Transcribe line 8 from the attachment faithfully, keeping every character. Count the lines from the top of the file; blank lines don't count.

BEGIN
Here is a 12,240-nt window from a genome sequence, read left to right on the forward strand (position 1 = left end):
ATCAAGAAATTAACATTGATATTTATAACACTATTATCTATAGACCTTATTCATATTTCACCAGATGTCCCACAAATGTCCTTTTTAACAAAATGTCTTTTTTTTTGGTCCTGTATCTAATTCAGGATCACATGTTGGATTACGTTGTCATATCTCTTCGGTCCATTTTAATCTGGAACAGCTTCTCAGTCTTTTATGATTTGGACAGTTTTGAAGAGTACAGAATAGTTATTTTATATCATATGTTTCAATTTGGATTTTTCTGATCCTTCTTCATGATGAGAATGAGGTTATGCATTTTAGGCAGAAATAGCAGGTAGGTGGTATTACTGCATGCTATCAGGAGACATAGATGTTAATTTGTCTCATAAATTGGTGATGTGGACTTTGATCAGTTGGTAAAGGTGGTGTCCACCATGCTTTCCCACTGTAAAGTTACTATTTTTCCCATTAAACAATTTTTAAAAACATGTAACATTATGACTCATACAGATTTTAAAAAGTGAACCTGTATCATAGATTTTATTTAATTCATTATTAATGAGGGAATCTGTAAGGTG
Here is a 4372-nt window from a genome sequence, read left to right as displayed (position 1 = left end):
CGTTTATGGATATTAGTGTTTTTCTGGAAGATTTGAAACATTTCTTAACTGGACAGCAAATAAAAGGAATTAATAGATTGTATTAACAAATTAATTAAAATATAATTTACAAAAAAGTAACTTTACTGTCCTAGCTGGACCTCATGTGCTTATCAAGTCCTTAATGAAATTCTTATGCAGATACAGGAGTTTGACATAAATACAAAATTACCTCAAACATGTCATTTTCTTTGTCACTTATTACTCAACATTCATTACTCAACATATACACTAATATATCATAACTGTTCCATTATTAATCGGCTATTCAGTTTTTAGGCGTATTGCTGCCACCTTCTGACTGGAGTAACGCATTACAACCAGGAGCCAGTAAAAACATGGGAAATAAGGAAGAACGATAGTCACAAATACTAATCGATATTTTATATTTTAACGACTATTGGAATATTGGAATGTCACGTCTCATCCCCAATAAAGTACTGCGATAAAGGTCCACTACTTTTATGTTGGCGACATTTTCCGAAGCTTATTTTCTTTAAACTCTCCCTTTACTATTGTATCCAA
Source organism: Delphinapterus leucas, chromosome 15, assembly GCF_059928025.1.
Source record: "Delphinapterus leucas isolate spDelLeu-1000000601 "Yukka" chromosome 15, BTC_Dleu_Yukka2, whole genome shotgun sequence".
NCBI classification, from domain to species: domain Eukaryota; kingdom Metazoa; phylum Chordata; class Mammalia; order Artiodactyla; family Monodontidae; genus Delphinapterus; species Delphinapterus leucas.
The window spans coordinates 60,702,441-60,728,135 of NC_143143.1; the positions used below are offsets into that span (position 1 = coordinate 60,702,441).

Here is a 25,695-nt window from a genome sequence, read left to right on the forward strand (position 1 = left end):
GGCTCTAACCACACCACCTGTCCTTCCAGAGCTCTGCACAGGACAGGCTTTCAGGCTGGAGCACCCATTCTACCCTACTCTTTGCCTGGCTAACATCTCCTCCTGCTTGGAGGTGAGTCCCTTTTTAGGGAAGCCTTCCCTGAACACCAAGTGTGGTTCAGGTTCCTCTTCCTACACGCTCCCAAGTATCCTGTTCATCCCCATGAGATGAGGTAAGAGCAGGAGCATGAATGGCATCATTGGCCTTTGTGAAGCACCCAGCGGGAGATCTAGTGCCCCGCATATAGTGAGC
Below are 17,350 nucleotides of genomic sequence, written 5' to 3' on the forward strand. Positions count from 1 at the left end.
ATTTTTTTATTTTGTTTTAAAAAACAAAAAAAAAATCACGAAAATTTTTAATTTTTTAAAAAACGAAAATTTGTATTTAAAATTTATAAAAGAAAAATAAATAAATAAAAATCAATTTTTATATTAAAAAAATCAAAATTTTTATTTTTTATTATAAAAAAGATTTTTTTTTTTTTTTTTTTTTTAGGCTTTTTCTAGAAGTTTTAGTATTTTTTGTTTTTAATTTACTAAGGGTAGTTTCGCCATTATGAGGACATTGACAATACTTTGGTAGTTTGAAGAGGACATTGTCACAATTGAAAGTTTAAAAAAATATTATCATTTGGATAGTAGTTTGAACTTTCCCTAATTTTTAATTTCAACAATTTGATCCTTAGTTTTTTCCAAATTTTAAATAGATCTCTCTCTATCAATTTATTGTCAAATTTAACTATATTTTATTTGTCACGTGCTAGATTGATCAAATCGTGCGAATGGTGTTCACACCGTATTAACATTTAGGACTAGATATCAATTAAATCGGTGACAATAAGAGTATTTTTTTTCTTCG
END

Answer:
The window spans coordinates 60,702,441-60,728,135 of NC_143143.1; the positions used below are offsets into that span (position 1 = coordinate 60,702,441).